This will be a notable year for international mergers and acquisitions, say experts who participated in a recent teleconference on the outlook for 2007 sponsored by M&A International Inc.
``We seem to be in a virtually perfect environment,'' said Mark Lerner, vice president for the Asia-Pacific region for M&A International, an organization of independently owned corporate financial advisers.
``Record levels of funding are expected to be invested, no recessions are in sight, and in the U.S., there's even talk of beginning to see a small drop in interest rates, and Chinese and Indian companies are beginning to accelerate their international expansion by developing global acquisition strategies,'' Lerner said. ``Confidence levels around the world remain high and interest rates remain low, all pointing to another record level of mergers and acquisitions in 2007.''
In the teleconference, Lerner and three other speakers said foreign firms with a hunger for expansion are looking to acquire companies in North America and, conversely, North American companies are reaching across both oceans to beef up their businesses.
Because 2006 was an unprecedented year across all sectors and regions, activity might be slightly down in 2007, said Henry Gibbon, editor in chief of Acquisitions Monthly, a London-based magazine.
``We've been in a period of sustained growth for a number of years now,'' he said. ``I think the concern will be whether we'll be able to continue that into 2007.  was a uniquely busy year for mergers and acquisitions in Europe and Asia. Energy and infrastructure were the most prominent sectors in 2006 and we anticipate also in 2007.''
Several factors will be driving the activity in 2007, including strong corporate balance sheets, liquidity in debt markets and competitive interest rates.
``We hear mostly from bankers and chief executives a degree of fundamental confidence about the market moving forward, and that's certainly our expectation for the year ahead,'' Gibbon said.
In Europe, a stable and improving economic framework makes it ripe for activity, said Attilio Arietti, vice president of M&A International Inc. in Europe. Consolidation remains a trend across industrial sectors in Europe.
``I do see quite a positive outlook for the market in 2007 in Europe,'' Arietti said during the Jan. 16 conference call. He focused on the favorable dollar-to-euro exchange rate, and growing activity by strategic and financial acquirers in the region.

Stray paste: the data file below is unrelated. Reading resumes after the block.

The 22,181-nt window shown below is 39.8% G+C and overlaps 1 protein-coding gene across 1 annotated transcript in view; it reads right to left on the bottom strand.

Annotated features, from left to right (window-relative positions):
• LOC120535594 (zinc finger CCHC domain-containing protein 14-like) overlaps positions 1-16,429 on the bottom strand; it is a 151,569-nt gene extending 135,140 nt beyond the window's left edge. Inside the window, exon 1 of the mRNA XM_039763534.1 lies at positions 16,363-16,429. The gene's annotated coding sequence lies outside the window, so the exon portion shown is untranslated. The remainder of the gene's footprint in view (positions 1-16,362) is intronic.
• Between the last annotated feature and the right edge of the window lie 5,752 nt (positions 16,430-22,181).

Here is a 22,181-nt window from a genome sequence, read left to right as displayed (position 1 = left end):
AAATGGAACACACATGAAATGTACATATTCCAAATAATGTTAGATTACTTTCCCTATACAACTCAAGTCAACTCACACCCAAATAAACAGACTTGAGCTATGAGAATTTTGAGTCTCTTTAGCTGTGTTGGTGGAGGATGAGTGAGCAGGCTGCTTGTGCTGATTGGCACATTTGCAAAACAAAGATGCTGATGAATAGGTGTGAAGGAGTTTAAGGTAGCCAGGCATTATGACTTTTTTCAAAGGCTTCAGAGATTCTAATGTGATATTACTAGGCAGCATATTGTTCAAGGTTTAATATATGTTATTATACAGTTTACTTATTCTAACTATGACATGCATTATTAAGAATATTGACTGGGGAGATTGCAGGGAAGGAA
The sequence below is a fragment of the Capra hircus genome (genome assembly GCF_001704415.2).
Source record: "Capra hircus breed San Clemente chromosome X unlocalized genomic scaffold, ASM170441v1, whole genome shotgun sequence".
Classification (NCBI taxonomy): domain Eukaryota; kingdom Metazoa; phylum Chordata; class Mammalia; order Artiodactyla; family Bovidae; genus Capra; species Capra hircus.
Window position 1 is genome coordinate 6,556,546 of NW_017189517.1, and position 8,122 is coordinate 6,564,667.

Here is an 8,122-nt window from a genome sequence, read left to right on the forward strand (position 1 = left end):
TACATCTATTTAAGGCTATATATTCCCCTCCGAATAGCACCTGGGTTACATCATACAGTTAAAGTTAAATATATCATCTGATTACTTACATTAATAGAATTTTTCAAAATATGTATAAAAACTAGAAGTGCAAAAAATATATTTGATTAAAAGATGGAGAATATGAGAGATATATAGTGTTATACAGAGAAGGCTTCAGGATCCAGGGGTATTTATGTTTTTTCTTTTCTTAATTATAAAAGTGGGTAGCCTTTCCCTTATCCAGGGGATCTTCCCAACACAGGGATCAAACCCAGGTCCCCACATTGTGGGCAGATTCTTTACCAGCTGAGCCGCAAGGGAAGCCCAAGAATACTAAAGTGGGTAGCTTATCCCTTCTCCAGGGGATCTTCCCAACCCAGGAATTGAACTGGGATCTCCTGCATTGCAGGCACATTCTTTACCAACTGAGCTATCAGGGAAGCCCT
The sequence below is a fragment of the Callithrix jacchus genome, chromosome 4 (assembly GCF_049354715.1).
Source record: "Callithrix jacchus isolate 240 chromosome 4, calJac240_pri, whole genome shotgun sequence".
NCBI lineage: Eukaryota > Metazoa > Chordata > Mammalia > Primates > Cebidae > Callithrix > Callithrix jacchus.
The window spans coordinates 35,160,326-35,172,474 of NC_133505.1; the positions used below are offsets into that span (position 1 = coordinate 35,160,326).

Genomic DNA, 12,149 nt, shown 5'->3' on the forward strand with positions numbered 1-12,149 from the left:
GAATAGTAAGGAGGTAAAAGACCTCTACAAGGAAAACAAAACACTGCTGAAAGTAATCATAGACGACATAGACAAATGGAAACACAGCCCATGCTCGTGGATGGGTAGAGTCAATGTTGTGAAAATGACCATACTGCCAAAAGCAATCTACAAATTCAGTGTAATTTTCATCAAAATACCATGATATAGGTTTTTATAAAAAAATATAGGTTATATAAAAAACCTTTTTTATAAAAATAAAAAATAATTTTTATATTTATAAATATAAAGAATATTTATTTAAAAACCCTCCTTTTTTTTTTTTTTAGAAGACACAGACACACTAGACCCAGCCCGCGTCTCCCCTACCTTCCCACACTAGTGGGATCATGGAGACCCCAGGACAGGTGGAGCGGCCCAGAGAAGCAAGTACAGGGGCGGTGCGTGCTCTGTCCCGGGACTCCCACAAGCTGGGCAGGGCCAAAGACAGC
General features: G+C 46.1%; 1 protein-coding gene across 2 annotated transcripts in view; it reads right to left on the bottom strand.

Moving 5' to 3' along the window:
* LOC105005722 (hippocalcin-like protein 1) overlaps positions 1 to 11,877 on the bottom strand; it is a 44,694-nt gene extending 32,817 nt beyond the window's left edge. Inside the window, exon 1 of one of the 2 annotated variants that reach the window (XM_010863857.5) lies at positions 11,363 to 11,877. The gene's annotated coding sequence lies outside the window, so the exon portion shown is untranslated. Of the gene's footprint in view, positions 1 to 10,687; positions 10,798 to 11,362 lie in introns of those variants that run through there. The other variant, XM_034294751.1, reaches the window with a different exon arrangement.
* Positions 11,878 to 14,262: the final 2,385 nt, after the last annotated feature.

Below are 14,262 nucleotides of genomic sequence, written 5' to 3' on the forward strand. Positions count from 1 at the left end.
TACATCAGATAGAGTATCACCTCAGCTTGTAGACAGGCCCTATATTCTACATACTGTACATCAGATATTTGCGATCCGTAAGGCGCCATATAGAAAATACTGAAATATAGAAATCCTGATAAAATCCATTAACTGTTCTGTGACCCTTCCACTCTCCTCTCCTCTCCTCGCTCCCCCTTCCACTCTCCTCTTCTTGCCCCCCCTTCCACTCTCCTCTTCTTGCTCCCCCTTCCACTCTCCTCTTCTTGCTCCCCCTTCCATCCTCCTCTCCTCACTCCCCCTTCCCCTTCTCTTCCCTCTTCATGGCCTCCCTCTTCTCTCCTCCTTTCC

``In general, as far as macro-economic framework, there's strong economic growth in most European countries, low interest rates, good operating earnings, low corporate default rates and above-average liquidity,'' he said.
Germany is closing a great 2006, putting an end to a five-year period of mediocre growth.
``[Germany's gross domestic product] grew by 2.5 percent, compared to an average of 0.6 percent over the last five years,'' Arietti said. ``We trust that the dollar vs. euro rate of exchange will remain stable. The U.S. economy is poised for a soft landing and the dollar should not weaken further. ... It's a very reassuring picture.''
Japan will experience a record level of deals, Lerner said.
``Japan has only recently come out of a 12-year recession,'' Lerner said. ``We believe there will be significant growth in the private equity sector in Asia in 2007. Private equity firms that have traditionally played in Europe and the United States will look to acquire in Asian countries.''
In South Korea, there's an increase in domestic M&As, and Korean-based firms are looking to acquire outside the country. In China, there's not strong activity yet because of foreign exchange controls. One of the best markets will be India, and there is a strong rise in Indian companies looking to make acquisitions.
In North America, the trend will continue for in-bound purchases from foreign acquirers and out-bound buys from firms based in North America, said Scott Hardman, Americas vice president for M&A International. Hardman is working on five deals in which North American firms are looking to acquire in Europe and seven in which European firms are looking to acquire in North America.
``That is a significant part of our business and significant part of the deal flow in general,'' he said.